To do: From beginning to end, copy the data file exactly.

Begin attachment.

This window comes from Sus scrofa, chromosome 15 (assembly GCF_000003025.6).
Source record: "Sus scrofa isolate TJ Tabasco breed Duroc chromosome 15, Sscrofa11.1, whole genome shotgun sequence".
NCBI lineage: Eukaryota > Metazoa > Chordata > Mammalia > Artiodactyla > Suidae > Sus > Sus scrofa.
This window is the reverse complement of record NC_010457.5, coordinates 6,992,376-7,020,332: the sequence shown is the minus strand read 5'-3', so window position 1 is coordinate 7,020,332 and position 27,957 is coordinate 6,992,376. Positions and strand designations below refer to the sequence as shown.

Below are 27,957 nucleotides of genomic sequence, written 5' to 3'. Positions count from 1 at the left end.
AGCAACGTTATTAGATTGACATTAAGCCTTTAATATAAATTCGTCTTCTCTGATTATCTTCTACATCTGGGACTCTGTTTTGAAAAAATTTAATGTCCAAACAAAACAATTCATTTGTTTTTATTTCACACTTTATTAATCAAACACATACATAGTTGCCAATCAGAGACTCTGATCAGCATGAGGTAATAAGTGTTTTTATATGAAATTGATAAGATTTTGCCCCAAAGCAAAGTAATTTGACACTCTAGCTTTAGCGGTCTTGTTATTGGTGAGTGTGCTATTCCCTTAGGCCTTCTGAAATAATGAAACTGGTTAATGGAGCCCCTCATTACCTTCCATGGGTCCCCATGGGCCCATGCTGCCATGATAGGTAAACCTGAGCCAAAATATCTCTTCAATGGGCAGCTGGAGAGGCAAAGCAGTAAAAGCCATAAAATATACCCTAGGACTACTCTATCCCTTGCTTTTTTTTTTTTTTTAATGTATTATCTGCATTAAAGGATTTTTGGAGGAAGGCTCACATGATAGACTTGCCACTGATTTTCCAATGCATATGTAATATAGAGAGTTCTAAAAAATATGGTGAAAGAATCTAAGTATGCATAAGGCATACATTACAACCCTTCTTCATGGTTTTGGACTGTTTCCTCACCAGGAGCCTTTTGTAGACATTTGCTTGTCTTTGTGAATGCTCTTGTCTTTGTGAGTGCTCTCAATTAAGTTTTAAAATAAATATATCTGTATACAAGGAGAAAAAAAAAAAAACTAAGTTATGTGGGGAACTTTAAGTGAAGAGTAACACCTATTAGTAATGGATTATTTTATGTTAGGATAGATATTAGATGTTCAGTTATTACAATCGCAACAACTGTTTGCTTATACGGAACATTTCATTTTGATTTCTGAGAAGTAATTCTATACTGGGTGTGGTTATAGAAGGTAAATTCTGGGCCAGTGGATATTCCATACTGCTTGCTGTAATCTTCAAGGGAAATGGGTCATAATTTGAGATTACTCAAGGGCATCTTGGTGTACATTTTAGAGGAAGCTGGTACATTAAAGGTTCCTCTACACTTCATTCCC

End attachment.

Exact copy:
This window comes from Sus scrofa, chromosome 15 (assembly GCF_000003025.6).
Source record: "Sus scrofa isolate TJ Tabasco breed Duroc chromosome 15, Sscrofa11.1, whole genome shotgun sequence".
NCBI lineage: Eukaryota > Metazoa > Chordata > Mammalia > Artiodactyla > Suidae > Sus > Sus scrofa.
This window is the reverse complement of record NC_010457.5, coordinates 6,992,376-7,020,332: the sequence shown is the minus strand read 5'-3', so window position 1 is coordinate 7,020,332 and position 27,957 is coordinate 6,992,376. Positions and strand designations below refer to the sequence as shown.

Below are 27,957 nucleotides of genomic sequence, written 5' to 3'. Positions count from 1 at the left end.
AGCAACGTTATTAGATTGACATTAAGCCTTTAATATAAATTCGTCTTCTCTGATTATCTTCTACATCTGGGACTCTGTTTTGAAAAAATTTAATGTCCAAACAAAACAATTCATTTGTTTTTATTTCACACTTTATTAATCAAACACATACATAGTTGCCAATCAGAGACTCTGATCAGCATGAGGTAATAAGTGTTTTTATATGAAATTGATAAGATTTTGCCCCAAAGCAAAGTAATTTGACACTCTAGCTTTAGCGGTCTTGTTATTGGTGAGTGTGCTATTCCCTTAGGCCTTCTGAAATAATGAAACTGGTTAATGGAGCCCCTCATTACCTTCCATGGGTCCCCATGGGCCCATGCTGCCATGATAGGTAAACCTGAGCCAAAATATCTCTTCAATGGGCAGCTGGAGAGGCAAAGCAGTAAAAGCCATAAAATATACCCTAGGACTACTCTATCCCTTGCTTTTTTTTTTTTTTTAATGTATTATCTGCATTAAAGGATTTTTGGAGGAAGGCTCACATGATAGACTTGCCACTGATTTTCCAATGCATATGTAATATAGAGAGTTCTAAAAAATATGGTGAAAGAATCTAAGTATGCATAAGGCATACATTACAACCCTTCTTCATGGTTTTGGACTGTTTCCTCACCAGGAGCCTTTTGTAGACATTTGCTTGTCTTTGTGAATGCTCTTGTCTTTGTGAGTGCTCTCAATTAAGTTTTAAAATAAATATATCTGTATACAAGGAGAAAAAAAAAAAAACTAAGTTATGTGGGGAACTTTAAGTGAAGAGTAACACCTATTAGTAATGGATTATTTTATGTTAGGATAGATATTAGATGTTCAGTTATTACAATCGCAACAACTGTTTGCTTATACGGAACATTTCATTTTGATTTCTGAGAAGTAATTCTATACTGGGTGTGGTTATAGAAGGTAAATTCTGGGCCAGTGGATATTCCATACTGCTTGCTGTAATCTTCAAGGGAAATGGGTCATAATTTGAGATTACTCAAGGGCATCTTGGTGTACATTTTAGAGGAAGCTGGTACATTAAAGGTTCCTCTACACTTCATTCCC